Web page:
I admit, I don’t know much about Baltimore. I’ve been there before, and I’ve driven by it even more, but it hadn’t been on my personal radar much.
We gave it some attention with a day trip a few weeks ago, which I recommend if you’re in the D.C. area. It’s only about an hour’s drive from D.C.
We had lunch at Faidley’s, which takes up a large space at the entrance of a public market. If you like crab cakes, this is the place to have one. They’re 15 bucks a pop, and worth the price tag. They don’t skimp you on the crab. The crab cake has jumbo lumps of crab and isn’t loaded with filler like flour or bread crumbs to fake rich seafood plumpness. We also got some oysters on the half shell. The oysters reminded us of the beach oysters we used to forage on Vancouver Island. (Ah, the days when we could just walk on the beach and pick up big, beautiful bivalves.)
Afterward, we drove to another part of town, the historic area of Fells Point along the waterfront. The area looks to be undergoing a revitalization as pockets of hipsterdom have popped up. We chatted briefly with a young lady walking her pit bull puppy. I love dogs, so I just had to say hello. She said she works in software and works from home, as does her husband. We saw her walk her dog again before we left town.
There’s a mini public market at Fells Point, and we bought some “hunter’s sausage” and some sort of slightly sweet bread from the Eastern European vendor.
We collect vinyl, and we browsed the vinyl racks through The Sound Garden record store. They’ve got new and used records, and we combed the bargain selection, which is full of classic albums and artists. We walked out with The Beatles “Rubber Soul” and an obscure live album from The Grateful Dead. We browsed though another record store nearby, this one in the basement of a row house, and walked away from that one with vinyl of classic mountain music.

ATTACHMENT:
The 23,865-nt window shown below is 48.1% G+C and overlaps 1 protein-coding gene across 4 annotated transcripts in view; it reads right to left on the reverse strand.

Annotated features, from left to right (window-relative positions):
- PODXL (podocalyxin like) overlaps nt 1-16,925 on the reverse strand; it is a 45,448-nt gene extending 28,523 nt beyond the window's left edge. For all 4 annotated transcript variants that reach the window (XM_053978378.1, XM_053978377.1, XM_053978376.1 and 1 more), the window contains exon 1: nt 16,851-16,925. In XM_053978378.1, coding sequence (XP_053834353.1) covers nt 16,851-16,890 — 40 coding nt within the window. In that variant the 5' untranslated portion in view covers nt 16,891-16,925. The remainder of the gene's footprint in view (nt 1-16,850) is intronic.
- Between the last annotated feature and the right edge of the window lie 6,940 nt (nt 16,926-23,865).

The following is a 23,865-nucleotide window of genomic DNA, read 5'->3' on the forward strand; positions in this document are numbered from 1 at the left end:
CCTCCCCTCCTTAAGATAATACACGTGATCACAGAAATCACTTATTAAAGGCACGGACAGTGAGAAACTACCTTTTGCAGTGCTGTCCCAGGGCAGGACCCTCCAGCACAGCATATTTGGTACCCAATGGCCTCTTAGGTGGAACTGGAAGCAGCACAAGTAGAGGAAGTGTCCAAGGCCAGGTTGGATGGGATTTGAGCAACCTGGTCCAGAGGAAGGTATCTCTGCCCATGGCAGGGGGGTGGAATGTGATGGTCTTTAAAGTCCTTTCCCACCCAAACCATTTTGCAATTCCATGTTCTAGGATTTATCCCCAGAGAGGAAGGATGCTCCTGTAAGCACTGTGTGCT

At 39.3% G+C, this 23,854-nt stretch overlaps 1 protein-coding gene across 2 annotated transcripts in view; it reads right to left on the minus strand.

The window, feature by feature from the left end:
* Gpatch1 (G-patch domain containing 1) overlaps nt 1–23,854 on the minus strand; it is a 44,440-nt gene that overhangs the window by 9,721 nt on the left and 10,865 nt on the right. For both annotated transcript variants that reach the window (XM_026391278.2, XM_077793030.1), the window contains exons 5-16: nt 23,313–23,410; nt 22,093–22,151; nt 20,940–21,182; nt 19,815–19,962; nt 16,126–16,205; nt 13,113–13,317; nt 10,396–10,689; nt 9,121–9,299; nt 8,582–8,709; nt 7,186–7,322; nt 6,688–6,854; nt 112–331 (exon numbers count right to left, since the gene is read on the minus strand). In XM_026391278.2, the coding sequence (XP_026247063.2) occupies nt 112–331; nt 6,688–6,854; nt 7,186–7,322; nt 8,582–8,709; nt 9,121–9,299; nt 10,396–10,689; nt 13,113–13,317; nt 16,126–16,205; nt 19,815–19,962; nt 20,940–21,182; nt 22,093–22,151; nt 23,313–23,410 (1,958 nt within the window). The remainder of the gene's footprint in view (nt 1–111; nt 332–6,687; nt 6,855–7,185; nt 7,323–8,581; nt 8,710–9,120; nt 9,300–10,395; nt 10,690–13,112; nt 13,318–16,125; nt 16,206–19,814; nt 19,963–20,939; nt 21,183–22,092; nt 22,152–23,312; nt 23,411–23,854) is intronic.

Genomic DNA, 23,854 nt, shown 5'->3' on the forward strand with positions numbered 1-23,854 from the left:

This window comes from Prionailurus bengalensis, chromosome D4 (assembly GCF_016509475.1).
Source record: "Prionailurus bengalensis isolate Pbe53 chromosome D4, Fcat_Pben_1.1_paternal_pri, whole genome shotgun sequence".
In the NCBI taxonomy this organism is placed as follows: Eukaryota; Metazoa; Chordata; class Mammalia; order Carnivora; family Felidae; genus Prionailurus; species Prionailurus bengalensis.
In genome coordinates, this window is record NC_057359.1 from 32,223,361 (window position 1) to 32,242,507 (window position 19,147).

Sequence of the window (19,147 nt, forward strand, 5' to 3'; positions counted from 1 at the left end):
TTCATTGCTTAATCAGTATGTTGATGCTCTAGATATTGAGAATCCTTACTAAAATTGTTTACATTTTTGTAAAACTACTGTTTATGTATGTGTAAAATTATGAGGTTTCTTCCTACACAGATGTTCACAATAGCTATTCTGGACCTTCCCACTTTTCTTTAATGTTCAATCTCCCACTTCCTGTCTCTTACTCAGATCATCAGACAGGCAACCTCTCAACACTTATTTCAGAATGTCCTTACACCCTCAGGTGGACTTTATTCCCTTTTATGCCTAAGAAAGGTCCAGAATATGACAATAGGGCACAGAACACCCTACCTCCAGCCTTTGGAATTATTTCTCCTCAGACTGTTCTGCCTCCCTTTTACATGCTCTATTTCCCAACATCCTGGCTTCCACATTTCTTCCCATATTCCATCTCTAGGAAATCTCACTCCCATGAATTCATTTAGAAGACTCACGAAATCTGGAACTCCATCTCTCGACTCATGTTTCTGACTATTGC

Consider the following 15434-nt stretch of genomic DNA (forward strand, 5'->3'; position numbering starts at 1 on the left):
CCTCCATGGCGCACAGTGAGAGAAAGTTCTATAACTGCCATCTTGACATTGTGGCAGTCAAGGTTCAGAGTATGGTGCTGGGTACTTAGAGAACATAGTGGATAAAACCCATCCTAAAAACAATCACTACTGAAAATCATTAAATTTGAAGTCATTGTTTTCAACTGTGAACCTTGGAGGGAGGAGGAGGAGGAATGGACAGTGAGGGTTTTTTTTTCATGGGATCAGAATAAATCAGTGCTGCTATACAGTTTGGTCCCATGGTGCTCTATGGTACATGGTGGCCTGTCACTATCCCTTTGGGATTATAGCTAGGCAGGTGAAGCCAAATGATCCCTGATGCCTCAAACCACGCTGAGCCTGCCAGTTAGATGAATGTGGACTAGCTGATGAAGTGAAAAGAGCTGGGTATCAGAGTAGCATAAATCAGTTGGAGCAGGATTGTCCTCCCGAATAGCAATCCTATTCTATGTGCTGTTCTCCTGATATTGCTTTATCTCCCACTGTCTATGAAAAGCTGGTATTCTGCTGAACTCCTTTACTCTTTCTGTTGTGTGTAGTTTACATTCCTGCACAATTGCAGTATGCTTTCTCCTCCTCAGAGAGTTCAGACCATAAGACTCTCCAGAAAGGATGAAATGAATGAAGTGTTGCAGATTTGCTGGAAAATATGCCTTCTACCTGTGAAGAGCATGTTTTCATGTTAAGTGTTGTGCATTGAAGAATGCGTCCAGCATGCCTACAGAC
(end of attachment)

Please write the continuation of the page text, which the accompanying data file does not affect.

There’s plenty to amuse in Fells Point, including walking through the quaint cobblestone streets and seeing beautiful, historic row houses. When we walked alongside the water, we saw kayaks stored along the pier. It was gray and raining/drizzly that day, but if it were sunny, it would’ve been fun to see the sights by kayak.
We also stopped into a comic book store and picked up a t-shirt from the Natty Boh promo shop. Natty Boh is beloved in the Chesapeake Bay area, originating in Baltimore and now owned by Pabst of PBR fame. We also spent a while tasting an array of olive oils and balsamic vinegars at The Seasoned Olive; I never knew there was such a wide world of these things.
For an afternoon snack, we sat down for a spell at Bertha’s, an old-school bar/restaurant with a reputation for mussels. We ordered mussels with spinach, tarragon and garlic butter. I didn’t feel hungry when we arrived, but I ate more than my half pretty quickly. For a free souvenir, we picked up a green-and-white bumper sticker that says “Eat Bertha’s Mussels.”
Our last stop before we headed home was a visit to the liquor store. Why? To pick up a six-pack of tall-boy Natty Bohs.